Students of the English department at Nowrosjee Wadia College have adapted Mahesh Dattanis play,Final Solutions,for the first time.
In February,an idea floated by the head of the English department at Nowrosjee Wadia College to bridge the divide between classroom readings of plays and the real deal on stage,got the students and professor Yogendra Mane fired up. A month later,the students are now smoothing out last-minute glitches as they prepare for their maiden performance at Bharat Natya Mandir on March 20. Amateurs in the world of dramatics,the students will stage an adaptation of Mahesh Dattanis Sahitya Akademi-winning play,Final Solutions.
Mane says that Jayant Salve,HoD of English department,had requested to conduct a theatre workshop and adapt a play for stage so as to give students a better idea of drama as a subject. It sounded logical and practical,primarily because the students would be the biggest beneficiaries and more than learning in the classroom,they would get hands-on experience participating in one. The exercise was called From text to real, says Mane.
The story is about a Hindu family that gives shelter to two Muslim boys during communal riots in their area. An overtly religious woman tries to instil the same rigid values in her daughter and a silent father battles the angst of a world gone wrong 40 years ago while housing the boys. There are bits of hatred that have been passed down from a generation which has seen the Partition.
Mane points out that he was very clear about the roles that the students would play. Muslim students played the roles of Hindu characters and vice-versa. It was important because the play has many layers and students had to break out of their own comfort zones to understand that it was not just about communalism but about spreading the message of peace and harmony, Mane says.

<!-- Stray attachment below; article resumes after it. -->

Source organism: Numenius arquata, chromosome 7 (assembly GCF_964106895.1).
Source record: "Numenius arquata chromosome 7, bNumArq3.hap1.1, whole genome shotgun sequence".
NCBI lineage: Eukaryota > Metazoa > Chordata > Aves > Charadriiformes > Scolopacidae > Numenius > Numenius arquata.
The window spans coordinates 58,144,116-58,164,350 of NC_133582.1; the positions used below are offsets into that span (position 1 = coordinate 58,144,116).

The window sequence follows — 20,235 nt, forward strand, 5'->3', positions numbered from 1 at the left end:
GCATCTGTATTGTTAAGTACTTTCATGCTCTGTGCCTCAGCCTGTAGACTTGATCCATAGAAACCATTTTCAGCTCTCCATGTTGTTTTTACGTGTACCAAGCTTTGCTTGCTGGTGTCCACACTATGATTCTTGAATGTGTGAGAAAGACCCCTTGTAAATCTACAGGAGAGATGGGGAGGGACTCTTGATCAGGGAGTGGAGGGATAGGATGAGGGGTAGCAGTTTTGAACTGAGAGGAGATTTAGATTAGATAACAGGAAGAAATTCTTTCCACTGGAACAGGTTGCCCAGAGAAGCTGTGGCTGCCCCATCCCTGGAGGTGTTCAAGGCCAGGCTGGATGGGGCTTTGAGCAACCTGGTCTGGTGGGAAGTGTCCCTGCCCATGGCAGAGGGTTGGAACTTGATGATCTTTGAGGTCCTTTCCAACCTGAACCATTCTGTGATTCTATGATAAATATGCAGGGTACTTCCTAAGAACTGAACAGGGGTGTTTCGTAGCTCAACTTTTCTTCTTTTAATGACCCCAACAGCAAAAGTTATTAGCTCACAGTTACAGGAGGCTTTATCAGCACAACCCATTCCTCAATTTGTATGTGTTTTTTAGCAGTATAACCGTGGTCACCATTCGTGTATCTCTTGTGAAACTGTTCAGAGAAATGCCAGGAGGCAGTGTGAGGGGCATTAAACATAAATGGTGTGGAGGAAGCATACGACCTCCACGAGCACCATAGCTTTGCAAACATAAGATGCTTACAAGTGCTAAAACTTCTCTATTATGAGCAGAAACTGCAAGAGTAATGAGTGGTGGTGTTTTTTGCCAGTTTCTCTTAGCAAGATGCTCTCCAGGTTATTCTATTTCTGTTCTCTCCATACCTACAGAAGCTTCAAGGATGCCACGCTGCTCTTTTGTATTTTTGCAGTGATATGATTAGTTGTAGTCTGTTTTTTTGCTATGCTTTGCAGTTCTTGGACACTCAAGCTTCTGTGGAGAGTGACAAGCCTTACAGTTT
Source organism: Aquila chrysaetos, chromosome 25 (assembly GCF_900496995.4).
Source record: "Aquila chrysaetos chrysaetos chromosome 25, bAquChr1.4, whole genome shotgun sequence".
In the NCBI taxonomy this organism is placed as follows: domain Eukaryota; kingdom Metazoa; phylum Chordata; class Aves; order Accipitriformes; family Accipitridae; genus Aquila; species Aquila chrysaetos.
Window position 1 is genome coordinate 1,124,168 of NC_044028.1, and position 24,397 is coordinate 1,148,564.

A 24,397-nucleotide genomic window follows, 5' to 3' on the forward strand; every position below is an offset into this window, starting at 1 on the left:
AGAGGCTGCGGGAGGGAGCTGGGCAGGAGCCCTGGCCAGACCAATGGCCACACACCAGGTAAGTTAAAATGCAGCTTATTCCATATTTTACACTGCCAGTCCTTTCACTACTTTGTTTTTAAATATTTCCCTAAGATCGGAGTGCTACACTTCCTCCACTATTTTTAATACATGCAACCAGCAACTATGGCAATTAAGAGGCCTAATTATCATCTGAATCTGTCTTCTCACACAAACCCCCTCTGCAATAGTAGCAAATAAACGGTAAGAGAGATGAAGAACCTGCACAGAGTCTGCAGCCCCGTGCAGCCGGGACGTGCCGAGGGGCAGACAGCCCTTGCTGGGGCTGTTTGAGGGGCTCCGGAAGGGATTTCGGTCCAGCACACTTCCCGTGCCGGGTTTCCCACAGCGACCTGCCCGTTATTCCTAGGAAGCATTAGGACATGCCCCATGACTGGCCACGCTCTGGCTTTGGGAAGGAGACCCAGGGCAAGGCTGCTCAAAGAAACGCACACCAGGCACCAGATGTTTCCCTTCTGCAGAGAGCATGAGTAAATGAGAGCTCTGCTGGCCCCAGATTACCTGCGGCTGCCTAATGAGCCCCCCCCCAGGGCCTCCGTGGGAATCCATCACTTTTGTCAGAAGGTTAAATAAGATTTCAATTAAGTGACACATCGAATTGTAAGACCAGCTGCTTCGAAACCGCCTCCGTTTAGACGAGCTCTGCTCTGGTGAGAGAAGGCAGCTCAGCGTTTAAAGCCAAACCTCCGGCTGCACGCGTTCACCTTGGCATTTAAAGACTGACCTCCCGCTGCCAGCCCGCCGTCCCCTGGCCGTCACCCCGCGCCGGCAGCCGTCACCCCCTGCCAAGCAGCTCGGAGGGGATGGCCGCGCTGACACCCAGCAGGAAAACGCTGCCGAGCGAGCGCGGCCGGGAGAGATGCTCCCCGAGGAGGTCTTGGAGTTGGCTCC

So,while working on the play,which addresses issues of communalism and attitudes prevalent among the Hindu and Muslim communities,the cast had to break free from their own prejudices. Final Solutions is about carrying and passing down hatred across generations. For us as students,understanding the play,getting into the characters and dealing with a different time period was not easy, says Priyanka Menon,who plays the role of Hardika,the grandmother.
Seconding the thought is Afsheen Jivani,who plays Hardikas daughter-in-law Aruna,a rigid Hindu. Playing Aruna made me look at the power that religion wields over people and how difficult it gets for them to understand that all religions are really one. She is a woman who never questioned her faith but her very foundation is shaken when her daughter Smita (played by Fiza Shaida) says that she is stifled by the religious beliefs imposed on her, she says.
To keep the production cost real and with the given time and space constraints,the play was cut to half of its original length of three hours. None of the students have ever performed on stage before,so obviously three hours is unrealistic. We rewrote it and reduced the length. We have retained it in English though, says Mane.
The play also has three undergraduate students essaying key roles. D Smithraj,who plays the angry boy Javed on stage,laughs at being the youngest in the lot. A final-year student,he says,There is so much to learn. We are first-timers but the workshop and the amount of knowledge we gained about ourselves off stage was phenomenal.
Mane says they will be staging a repeat performance at Pune University. We want to take it to other places too. The students are enthusiastic and we are hopeful, he adds.
The play will be staged at Bharat Natya Mandir on March 20,6 pm.